Leftist lawmaker Gabriel Boric, 35, on Sunday became Chile's youngest-ever president on promises of installing a "welfare state" in one of the world's most unequal countries.
The former student activist only just met the required minimum age to run in the presidential race, seven years after being elected to his first political job as a member of Chile's Chamber of Deputies.
On Sunday, he prevailed over far-right rival Jose Antonio Kast, an ultra-conservative lawyer who had promised to cut taxes and social spending in a country shaken in 2019 by deadly mass protests for a more just and equal society.
Boric has vowed to relegate Chile's neoliberal economic model, which dates from the era of dictator Augusto Pinochet and is widely seen as sidelining the poor and working classes, "to the grave."
And he promised to bring about "a welfare state so that everyone has the same rights no matter how much money they have in their wallet."
Chile has one of the world's biggest income gaps. One percent of its population owns 25 percent of the wealth, according to a UN agency.
People are heavily indebted, having to pay wholly or in part for education and healthcare. Pensions are entirely made up of private savings.
- 'Tremendously fractured' -
"If Chile was the cradle of neoliberalism in Latin America, it will also be its grave," Boric said on the campaign trail.
The millennial was the candidate for the Approve Dignity coalition that includes Chile's Communist Party -- an association that caused discomfort for many voters in a country deeply suspicious of communist doctrine.
But he has laughed off the fears, telling AFP in a message to investors in October "that it is not possible to do business or for a country to grow when a society is tremendously fractured, as it is in Chile."
Boric has promised to reduce the work week from 45 to 40 hours, to advance "green development" and to create 500,000 jobs for women.
He has also vowed to reform Chile's pension and healthcare systems to promote access for the poor.
Boric backed the 2019 anti-government revolt that resulted in dozens of deaths in clashes with police, and prompted a referendum that resulted in a process to rewrite Chile's pro-business, dictatorship-era constitution.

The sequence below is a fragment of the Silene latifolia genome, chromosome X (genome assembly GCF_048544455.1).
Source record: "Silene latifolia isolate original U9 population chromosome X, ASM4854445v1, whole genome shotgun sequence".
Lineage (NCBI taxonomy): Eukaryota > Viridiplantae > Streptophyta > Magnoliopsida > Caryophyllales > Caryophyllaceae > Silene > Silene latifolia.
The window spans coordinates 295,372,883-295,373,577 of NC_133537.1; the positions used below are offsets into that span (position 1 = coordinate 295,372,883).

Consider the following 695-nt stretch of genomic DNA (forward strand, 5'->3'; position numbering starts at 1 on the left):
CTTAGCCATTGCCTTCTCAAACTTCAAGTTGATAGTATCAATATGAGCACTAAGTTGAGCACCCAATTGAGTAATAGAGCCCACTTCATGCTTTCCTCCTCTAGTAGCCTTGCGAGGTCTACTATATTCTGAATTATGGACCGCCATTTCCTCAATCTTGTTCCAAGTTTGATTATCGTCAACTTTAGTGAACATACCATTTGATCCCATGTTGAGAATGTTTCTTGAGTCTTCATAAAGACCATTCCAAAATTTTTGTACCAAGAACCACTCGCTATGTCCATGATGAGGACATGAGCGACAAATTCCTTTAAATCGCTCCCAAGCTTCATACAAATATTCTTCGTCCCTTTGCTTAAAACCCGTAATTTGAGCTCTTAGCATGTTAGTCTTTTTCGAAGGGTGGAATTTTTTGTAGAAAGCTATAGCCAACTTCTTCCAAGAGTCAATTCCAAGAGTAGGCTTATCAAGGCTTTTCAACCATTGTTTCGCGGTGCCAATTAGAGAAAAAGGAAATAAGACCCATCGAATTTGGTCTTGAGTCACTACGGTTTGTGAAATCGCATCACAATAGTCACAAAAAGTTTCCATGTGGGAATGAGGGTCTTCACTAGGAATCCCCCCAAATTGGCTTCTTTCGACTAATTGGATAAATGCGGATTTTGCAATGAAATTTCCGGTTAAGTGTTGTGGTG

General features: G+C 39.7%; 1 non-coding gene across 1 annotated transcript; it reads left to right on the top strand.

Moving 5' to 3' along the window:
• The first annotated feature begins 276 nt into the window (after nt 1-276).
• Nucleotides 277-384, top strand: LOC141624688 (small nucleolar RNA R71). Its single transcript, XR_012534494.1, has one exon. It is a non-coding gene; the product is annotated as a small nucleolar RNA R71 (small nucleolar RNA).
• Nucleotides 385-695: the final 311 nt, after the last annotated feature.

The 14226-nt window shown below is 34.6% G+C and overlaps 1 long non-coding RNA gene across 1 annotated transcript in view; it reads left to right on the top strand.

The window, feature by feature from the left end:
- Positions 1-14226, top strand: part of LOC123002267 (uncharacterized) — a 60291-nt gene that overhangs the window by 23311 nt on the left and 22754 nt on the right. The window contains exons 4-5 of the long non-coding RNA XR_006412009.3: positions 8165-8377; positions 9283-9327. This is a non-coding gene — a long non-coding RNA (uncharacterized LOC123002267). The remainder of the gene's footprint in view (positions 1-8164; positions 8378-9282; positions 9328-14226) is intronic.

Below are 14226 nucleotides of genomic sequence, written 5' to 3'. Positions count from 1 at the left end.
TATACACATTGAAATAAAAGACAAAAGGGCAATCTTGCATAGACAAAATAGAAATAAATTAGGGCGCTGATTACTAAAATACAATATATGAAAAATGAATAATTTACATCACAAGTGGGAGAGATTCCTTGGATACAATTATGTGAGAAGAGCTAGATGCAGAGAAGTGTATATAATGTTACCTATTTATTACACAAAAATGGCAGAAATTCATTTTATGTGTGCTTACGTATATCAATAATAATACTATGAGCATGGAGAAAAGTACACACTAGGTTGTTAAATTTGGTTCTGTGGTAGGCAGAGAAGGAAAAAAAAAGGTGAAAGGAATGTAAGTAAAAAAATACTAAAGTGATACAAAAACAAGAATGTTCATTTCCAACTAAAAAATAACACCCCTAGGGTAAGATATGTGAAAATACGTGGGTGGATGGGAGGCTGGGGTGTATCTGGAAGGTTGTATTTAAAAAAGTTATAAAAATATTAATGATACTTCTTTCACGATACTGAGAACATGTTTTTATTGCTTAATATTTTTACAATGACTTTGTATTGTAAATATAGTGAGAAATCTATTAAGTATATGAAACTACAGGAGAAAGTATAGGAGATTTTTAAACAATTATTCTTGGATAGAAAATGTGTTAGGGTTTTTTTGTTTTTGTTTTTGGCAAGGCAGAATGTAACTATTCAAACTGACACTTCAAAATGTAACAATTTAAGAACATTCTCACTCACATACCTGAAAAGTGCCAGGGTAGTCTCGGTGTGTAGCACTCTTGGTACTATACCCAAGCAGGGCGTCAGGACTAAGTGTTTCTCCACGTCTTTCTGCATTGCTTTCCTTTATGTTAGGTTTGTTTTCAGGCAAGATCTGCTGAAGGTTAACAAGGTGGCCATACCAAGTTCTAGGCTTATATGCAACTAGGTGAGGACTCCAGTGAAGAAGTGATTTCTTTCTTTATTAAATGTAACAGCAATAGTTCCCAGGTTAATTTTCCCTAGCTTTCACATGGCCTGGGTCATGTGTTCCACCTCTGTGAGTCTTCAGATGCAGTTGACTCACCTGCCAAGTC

- 'Let's do the impossible' -
In 2011, he led student protests for free schooling.
His detractors say Boric is inexperienced in politics, and he himself has conceded he has "much to learn."
But supporters say his lack of ties to the traditional ruling elite, increasingly viewed with hostility, counts in his favor.
Boric, of Croatian and Catalan descent, has abandoned the unkempt, long hair of his activist days, seeking to build a more consensual and moderate image.
But while he has adopted jackets, he shuns ties and makes no attempt to hide his tattoos.
Unlike Kast, he supports marriage of same-sex couples and abortion rights.
Boric was born in Punta Arenas in Chile's far south. He is the oldest of three brothers and moved to the capital to study law, though he never sat for his bar exam.
He is unmarried, has no children and is an avid reader of poetry and history.
His father, Luis Boric, told AFP this week the new president had been politically minded from a young age, painting messages such as "let’s be realistic, let’s do the impossible" and "reason makes strength" on the wall of his childhood bedroom.
The 75-year-old described his son as "consistent" and as someone who "knows how to listen."
"He wants to produce real change in society. He wants to eliminate many injustices that we have today and believes deeply in it, and that will give him strength to carry out that task (of being president), I have no doubt."